America has many Hispanic people, but English is the only official tongue. There is less appreciation for diversity than in Canada (although cities like New York are the exceptions that prove the rule). Some Americans, prodded on by certain politicians, would like to build a wall to keep more Hispanics out.

Some Americans would also like to exclude Muslims and, if possible, deport those who are  already in the US, in contrast to Canadians who recently welcomed 25,000 Syrian refugees. Their reception has not been without problems, but large numbers of ordinary Canadians enthusiastically stepped in to provide the necessary help. Thankfully, Islamophobia is not as prevalent in Canada as in the US.

Even Prime Minister Justin Trudeau was present at the airport to welcome the first planeload of refugees. Many politicians in the US would commit political suicide if they did the same thing in the current partisan atmosphere. Trudeau has been labeled the anti-Trump. These two men are certainly a study in contrasts.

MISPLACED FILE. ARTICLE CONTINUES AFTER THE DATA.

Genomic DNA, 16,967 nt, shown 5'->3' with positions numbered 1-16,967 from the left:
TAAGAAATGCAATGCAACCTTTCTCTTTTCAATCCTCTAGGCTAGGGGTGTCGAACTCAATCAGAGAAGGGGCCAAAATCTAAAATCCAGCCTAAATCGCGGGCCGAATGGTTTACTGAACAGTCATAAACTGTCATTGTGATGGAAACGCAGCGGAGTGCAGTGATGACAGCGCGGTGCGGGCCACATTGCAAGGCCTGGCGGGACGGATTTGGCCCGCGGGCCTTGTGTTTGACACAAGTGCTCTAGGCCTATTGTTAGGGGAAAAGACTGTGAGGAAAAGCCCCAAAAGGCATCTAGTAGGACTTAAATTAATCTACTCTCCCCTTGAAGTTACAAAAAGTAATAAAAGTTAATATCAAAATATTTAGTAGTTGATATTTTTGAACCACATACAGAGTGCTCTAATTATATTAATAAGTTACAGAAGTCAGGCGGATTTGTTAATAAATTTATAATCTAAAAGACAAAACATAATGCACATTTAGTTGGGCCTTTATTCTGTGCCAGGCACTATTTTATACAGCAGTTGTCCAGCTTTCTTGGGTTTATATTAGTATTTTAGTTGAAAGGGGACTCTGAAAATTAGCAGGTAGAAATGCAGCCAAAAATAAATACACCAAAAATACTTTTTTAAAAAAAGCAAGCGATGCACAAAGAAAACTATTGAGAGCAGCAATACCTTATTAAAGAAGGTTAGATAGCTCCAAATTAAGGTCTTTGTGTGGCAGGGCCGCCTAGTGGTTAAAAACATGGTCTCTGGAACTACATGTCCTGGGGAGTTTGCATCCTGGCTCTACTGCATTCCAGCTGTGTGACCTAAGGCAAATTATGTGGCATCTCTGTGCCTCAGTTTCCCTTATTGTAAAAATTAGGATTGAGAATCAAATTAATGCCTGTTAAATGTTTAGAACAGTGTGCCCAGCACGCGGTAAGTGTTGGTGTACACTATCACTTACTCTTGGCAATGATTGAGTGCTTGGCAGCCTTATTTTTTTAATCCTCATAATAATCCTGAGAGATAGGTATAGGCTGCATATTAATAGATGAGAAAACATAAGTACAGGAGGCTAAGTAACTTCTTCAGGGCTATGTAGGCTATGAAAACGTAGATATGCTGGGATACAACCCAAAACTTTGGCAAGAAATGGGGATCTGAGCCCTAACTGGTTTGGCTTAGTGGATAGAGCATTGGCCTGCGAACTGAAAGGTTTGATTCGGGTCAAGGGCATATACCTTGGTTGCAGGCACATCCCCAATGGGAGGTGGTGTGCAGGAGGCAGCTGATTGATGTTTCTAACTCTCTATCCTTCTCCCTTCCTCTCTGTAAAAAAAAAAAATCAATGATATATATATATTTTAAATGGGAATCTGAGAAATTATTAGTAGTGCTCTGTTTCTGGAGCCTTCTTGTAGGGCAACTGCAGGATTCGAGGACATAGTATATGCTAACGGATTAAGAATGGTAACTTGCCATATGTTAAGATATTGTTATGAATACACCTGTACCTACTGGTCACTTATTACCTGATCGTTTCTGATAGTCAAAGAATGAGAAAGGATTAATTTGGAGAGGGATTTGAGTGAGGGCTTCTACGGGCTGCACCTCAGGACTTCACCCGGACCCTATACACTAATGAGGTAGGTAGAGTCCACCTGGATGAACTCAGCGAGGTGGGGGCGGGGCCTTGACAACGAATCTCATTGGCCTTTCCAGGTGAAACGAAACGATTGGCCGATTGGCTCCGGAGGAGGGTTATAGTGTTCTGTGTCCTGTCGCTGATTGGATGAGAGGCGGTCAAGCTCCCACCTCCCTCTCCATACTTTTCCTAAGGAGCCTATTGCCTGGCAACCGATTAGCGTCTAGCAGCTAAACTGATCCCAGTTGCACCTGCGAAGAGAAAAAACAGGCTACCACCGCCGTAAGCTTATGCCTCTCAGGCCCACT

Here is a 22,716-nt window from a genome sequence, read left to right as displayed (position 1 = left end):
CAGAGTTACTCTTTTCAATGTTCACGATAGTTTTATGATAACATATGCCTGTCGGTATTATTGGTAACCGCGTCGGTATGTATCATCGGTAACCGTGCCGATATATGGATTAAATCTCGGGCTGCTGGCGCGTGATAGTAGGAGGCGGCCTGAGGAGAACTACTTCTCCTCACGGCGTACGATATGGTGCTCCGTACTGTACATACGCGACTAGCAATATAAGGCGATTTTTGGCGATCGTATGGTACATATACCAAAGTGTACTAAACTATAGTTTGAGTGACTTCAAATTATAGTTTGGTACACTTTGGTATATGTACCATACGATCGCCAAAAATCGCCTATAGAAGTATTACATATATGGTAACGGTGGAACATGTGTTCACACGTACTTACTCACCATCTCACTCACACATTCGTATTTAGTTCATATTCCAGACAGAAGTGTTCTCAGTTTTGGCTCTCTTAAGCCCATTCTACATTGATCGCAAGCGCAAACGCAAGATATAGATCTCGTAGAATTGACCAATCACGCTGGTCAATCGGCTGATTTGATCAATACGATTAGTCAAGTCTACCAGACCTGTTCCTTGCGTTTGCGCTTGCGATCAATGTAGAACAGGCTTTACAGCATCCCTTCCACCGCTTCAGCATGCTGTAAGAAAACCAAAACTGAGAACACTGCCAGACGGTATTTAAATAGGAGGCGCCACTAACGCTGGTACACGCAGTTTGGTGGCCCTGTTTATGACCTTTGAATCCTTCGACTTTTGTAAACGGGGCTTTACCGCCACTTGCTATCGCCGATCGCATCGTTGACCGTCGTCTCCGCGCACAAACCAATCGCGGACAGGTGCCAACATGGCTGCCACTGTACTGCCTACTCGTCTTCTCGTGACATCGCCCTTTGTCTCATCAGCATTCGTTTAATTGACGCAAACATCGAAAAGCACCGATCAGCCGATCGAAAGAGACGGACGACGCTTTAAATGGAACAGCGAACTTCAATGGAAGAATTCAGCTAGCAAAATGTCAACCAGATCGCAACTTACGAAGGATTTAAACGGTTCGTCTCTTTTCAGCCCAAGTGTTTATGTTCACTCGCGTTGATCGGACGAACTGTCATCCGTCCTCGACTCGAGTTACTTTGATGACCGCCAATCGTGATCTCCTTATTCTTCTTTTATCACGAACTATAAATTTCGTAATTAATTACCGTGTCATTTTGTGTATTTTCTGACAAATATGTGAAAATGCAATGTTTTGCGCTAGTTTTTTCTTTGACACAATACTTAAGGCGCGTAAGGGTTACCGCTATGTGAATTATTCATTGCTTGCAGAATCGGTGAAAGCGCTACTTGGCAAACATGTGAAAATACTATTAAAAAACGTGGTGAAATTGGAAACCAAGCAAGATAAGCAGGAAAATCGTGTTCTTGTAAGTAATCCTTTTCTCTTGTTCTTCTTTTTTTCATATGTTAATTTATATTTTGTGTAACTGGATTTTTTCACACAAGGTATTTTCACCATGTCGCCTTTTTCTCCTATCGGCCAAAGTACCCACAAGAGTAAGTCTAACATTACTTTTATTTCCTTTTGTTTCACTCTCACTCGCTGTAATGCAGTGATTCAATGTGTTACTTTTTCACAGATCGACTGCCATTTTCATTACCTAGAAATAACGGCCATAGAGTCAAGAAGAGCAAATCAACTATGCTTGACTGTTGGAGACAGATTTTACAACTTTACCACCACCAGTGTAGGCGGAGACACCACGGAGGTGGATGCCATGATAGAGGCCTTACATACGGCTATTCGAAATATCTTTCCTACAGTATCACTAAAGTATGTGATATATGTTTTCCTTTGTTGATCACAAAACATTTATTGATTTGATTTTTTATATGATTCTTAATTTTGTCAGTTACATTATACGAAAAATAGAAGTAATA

Canadians are more socially conscious than Americans. In part, this consciousness is the result of Canada's adoption of multiculturalism and diversity rather than the American 'melting pot' idea. This difference is especially noticeable when you compare urban and rural areas in both countries. Cities score much higher on the scale of social concerns, which is understandable, but assimilation has produced a different result in the US than what has happened in Canada.

When your next door neighbors are Muslims and your children play with theirs every day, it is difficult not to be aware of their needs and concerns. They are fellow human beings who deserve your respect. Thus, you want them to enjoy the same privileges that you do. They and all other individuals and groups ought to be the recipients of the same justice that you claim for yourself. Justice must be the pursued for the sake of everyone in society, not just ourselves.

This social consciousness was expressed by Trudeau who won the last federal election in Canada largely because he countered the fear that the Conservatives generated as part of their campaign strategy. This fear of others, whether Hispanics or Muslims, which Donald Trump is capitalizing on, was evident in the Canadian election but was rejected emphatically by a majority of Canadians.